John 1: 29, "Look, the Lamb of God, who takes away the sin of the world!"  This great declaration from John was a doctrinal innovation of immeasurable proportions.  The same contrast between the divine dealings with sin in the past dispensation and in the present dispensation is indicated again at Acts 17:30, which says, "In the past God overlooked such ignorance, but now he commands all people everywhere to repent." 

In the New Testament

The word "atonement" is not really found in the New Testament, although some English translations incorrectly translate the word in Romans 5:11 as "atonement."  The meaning of atonement is "at-one-ment"; those once estranged are brought into agreement.  The New Testament word for this is reconciliation.  The word "atonement" as such is confined to the old order and is not used by the Holy Spirit respecting any feature of the new order in Christianity. 

In Theology

Modern theologians use the word "atonement" as a term to represent all that Christ did on the cross.  In Chafer's Systematic Theology, he explains fourteen great achievements by Christ in His death on the cross.  These achievements reach beyond all present time into other ages, and past human situations into angelic spheres.  It is not possible for a single word to express all that Christ's death on the cross accomplished.  This is especially true for the word "atonement" since it doesn't even appear in the New Testament, and it is used in the Old Testament to represent one idea that is completely foreign to and superseded in the New Testament. 

This discussion may be summarized with a quote from an article on atonement in the International Standard Bible Encyclo paedia:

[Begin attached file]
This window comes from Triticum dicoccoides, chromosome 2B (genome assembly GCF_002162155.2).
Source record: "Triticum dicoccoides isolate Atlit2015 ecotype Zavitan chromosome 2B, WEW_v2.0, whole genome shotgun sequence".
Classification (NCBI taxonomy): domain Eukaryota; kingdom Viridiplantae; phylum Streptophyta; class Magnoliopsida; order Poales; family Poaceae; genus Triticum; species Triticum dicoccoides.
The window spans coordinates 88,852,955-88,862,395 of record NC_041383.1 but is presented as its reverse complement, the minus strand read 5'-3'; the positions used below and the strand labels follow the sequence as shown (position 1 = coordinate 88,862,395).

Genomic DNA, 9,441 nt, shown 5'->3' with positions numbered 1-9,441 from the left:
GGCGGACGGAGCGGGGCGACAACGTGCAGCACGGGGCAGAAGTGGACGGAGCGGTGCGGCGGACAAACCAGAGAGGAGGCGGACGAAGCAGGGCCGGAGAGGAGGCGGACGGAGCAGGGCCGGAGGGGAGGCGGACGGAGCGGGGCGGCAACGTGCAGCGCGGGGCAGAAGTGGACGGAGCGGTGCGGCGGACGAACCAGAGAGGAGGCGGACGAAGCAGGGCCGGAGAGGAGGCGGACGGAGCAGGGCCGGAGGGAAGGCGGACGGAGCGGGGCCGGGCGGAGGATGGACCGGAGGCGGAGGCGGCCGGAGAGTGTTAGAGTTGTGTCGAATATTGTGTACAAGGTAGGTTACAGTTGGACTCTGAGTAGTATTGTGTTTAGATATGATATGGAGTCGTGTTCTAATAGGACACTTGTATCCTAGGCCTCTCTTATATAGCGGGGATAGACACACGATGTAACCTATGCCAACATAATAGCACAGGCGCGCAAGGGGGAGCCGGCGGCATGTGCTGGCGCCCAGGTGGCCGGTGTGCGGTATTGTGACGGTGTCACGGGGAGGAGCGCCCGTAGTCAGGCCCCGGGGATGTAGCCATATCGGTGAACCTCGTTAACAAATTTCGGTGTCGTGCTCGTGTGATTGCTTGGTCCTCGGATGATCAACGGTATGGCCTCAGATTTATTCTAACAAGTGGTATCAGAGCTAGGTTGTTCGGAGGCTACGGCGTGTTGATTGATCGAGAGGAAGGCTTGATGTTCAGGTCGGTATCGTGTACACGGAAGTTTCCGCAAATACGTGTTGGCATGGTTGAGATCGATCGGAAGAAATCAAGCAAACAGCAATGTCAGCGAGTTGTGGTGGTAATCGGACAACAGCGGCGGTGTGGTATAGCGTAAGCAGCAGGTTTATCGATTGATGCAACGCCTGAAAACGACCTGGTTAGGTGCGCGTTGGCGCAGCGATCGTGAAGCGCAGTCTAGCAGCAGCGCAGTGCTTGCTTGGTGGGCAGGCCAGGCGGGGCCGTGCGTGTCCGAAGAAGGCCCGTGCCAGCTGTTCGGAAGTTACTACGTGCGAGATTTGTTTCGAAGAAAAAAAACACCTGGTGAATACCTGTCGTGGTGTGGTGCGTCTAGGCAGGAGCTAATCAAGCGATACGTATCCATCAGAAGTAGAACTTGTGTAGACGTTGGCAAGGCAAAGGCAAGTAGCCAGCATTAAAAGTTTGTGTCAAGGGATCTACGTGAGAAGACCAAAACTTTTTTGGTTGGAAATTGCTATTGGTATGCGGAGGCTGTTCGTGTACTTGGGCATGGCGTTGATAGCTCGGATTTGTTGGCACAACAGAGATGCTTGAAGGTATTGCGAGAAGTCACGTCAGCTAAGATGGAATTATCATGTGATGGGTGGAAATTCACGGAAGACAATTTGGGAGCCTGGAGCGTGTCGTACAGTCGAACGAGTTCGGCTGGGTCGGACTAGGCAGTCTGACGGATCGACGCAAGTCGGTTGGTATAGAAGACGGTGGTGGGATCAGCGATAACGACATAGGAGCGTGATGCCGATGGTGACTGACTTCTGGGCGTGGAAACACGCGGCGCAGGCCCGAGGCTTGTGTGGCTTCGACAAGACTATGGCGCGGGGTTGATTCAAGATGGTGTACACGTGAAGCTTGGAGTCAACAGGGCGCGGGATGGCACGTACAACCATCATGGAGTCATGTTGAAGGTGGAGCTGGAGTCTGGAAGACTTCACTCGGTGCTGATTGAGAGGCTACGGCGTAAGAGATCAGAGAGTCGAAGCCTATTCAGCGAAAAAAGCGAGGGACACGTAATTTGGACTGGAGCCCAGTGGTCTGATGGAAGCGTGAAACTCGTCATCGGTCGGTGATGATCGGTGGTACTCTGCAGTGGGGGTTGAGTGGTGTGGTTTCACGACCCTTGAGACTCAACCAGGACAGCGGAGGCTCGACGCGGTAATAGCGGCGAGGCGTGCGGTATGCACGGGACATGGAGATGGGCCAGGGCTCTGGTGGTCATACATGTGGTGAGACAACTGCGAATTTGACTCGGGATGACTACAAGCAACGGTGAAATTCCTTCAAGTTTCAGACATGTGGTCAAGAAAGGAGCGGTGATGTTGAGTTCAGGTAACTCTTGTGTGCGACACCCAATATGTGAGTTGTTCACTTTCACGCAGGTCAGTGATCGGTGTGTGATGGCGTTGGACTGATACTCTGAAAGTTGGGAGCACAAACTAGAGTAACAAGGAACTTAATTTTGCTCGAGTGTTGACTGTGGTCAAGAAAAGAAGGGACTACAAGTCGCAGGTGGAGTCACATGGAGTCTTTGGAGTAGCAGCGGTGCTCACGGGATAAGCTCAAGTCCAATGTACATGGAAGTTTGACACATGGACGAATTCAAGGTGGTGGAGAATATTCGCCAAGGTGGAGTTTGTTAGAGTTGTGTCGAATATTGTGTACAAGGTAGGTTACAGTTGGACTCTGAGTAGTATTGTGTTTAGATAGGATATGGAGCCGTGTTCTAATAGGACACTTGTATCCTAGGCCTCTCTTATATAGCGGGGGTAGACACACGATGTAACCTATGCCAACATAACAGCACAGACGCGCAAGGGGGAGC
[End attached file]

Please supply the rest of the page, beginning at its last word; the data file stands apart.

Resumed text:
In the English New Testament the word "atonement" is found only at Romans 5: 11 and the American Revised Version changes this to "reconciliation." While in strict etymology this word need signify only the active or conscious exercise of unity of life or harmony of relations, the causative idea probably belongs to the original use of the term, as it certainly is present in all current Christian use of the term. As employed in Christian theology, both practical and technical, the term includes with more or less distinctness: (a) the fact of union with God, and this always looked upon as (b) a broken union to be restored or an ideal union to be realized, (c) the procuring cause of atonement, variously defined, (d) the crucial act wherein the union is effected, the work of God and the response of the soul in which the union becomes actual. Inasmuch as the reconciliation between man and God is always conceived of as effected through Jesus Christ (2 Cor. 5:18-21) the expression, "the Atonement of Christ," is one of the most frequent in Christian theology. Questions and controversies have turned mainly on the procuring cause of atonement, (c) above, and at this point have arisen the various "theories of the Atonement" (1,321,1915 edition).

Owen Weber 2012